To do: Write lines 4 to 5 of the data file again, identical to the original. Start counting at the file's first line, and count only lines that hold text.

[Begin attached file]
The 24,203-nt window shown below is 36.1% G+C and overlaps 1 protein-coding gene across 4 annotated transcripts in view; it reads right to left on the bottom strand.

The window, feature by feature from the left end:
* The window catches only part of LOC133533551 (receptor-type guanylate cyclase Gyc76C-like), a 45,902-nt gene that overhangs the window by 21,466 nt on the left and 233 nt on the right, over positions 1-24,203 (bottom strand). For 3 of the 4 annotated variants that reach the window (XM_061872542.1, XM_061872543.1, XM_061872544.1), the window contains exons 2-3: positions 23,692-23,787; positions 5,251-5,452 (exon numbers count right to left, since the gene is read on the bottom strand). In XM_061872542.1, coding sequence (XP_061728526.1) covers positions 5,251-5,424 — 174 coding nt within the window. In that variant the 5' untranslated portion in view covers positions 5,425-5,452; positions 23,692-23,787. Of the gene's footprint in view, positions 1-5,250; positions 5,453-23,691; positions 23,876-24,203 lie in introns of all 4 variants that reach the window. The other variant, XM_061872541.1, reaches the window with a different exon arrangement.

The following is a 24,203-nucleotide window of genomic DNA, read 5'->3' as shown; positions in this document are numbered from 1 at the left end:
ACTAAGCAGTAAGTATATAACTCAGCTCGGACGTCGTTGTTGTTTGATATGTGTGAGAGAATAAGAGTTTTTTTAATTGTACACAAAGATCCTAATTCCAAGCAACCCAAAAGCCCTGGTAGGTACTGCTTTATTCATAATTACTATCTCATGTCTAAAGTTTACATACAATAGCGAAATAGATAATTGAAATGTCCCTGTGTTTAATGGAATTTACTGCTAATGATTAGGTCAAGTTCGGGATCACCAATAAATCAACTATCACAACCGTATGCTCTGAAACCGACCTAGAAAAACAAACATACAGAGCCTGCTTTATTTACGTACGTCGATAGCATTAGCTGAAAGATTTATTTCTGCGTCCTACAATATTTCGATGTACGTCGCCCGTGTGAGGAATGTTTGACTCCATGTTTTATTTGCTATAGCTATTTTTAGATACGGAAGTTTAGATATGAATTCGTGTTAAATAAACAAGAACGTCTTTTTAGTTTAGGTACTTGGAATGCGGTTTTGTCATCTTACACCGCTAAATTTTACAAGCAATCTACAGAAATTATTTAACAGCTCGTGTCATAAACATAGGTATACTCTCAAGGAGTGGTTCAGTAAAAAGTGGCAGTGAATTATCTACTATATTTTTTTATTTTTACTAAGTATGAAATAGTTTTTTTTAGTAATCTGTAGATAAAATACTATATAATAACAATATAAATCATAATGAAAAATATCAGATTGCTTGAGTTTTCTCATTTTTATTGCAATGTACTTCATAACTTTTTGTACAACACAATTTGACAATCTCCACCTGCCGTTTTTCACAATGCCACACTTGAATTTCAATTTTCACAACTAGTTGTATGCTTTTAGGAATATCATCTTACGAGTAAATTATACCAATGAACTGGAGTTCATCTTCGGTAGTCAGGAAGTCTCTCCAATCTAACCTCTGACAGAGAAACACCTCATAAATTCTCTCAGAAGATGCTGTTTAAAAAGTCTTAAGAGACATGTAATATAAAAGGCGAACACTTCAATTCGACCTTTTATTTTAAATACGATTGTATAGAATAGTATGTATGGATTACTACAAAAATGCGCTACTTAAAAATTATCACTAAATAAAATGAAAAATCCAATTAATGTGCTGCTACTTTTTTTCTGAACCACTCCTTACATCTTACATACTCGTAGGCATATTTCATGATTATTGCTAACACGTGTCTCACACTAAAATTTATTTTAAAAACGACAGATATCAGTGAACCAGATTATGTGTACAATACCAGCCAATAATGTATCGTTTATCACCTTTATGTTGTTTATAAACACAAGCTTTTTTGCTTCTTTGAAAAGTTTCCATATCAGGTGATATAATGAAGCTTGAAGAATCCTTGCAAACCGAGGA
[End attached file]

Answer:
The following is a 24,203-nucleotide window of genomic DNA, read 5'->3' as shown; positions in this document are numbered from 1 at the left end:
ACTAAGCAGTAAGTATATAACTCAGCTCGGACGTCGTTGTTGTTTGATATGTGTGAGAGAATAAGAGTTTTTTTAATTGTACACAAAGATCCTAATTCCAAGCAACCCAAAAGCCCTGGTAGGTACTGCTTTATTCATAATTACTATCTCATGTCTAAAGTTTACATACAATAGCGAAATAGATAATTGAAATGTCCCTGTGTTTAATGGAATTTACTGCTAATGATTAGGTCAAGTTCGGGATCACCAATAAATCAACTATCACAACCGTATGCTCTGAAACCGACCTAGAAAAACAAACATACAGAGCCTGCTTTATTTACGTACGTCGATAGCATTAGCTGAAAGATTTATTTCTGCGTCCTACAATATTTCGATGTACGTCGCCCGTGTGAGGAATGTTTGACTCCATGTTTTATTTGCTATAGCTATTTTTAGATACGGAAGTTTAGATATGAATTCGTGTTAAATAAACAAGAACGTCTTTTTAGTTTAGGTACTTGGAATGCGGTTTTGTCATCTTACACCGCTAAATTTTACAAGCAATCTACAGAAATTATTTAACAGCTCGTGTCATAAACATAGGTATACTCTCAAGGAGTGGTTCAGTAAAAAGTGGCAGTGAATTATCTACTATATTTTTTTATTTTTACTAAGTATGAAATAGTTTTTTTTAGTAATCTGTAGATAAAATACTATATAATAACAATATAAATCATAATGAAAAATATCAGATTGCTTGAGTTTTCTCATTTTTATTGCAATGTACTTCATAACTTTTTGTACAACACAATTTGACAATCTCCACCTGCCGTTTTTCACAATGCCACACTTGAATTTCAATTTTCACAACTAGTTGTATGCTTTTAGGAATATCATCTTACGAGTAAATTATACCAATGAACTGGAGTTCATCTTCGGTAGTCAGGAAGTCTCTCCAATCTAACCTCTGACAGAGAAACACCTCATAAATTCTCTCAGAAGATGCTGTTTAAAAAGTCTTAAGAGACATGTAATATAAAAGGCGAACACTTCAATTCGACCTTTTATTTTAAATACGATTGTATAGAATAGTATGTATGGATTACTACAAAAATGCGCTACTTAAAAATTATCACTAAATAAAATGAAAAATCCAATTAATGTGCTGCTACTTTTTTTCTGAACCACTCCTTACATCTTACATACTCGTAGGCATATTTCATGATTATTGCTAACACGTGTCTCACACTAAAATTTATTTTAAAAACGACAGATATCAGTGAACCAGATTATGTGTACAATACCAGCCAATAATGTATCGTTTATCACCTTTATGTTGTTTATAAACACAAGCTTTTTTGCTTCTTTGAAAAGTTTCCATATCAGGTGATATAATGAAGCTTGAAGAATCCTTGCAAACCGAGGA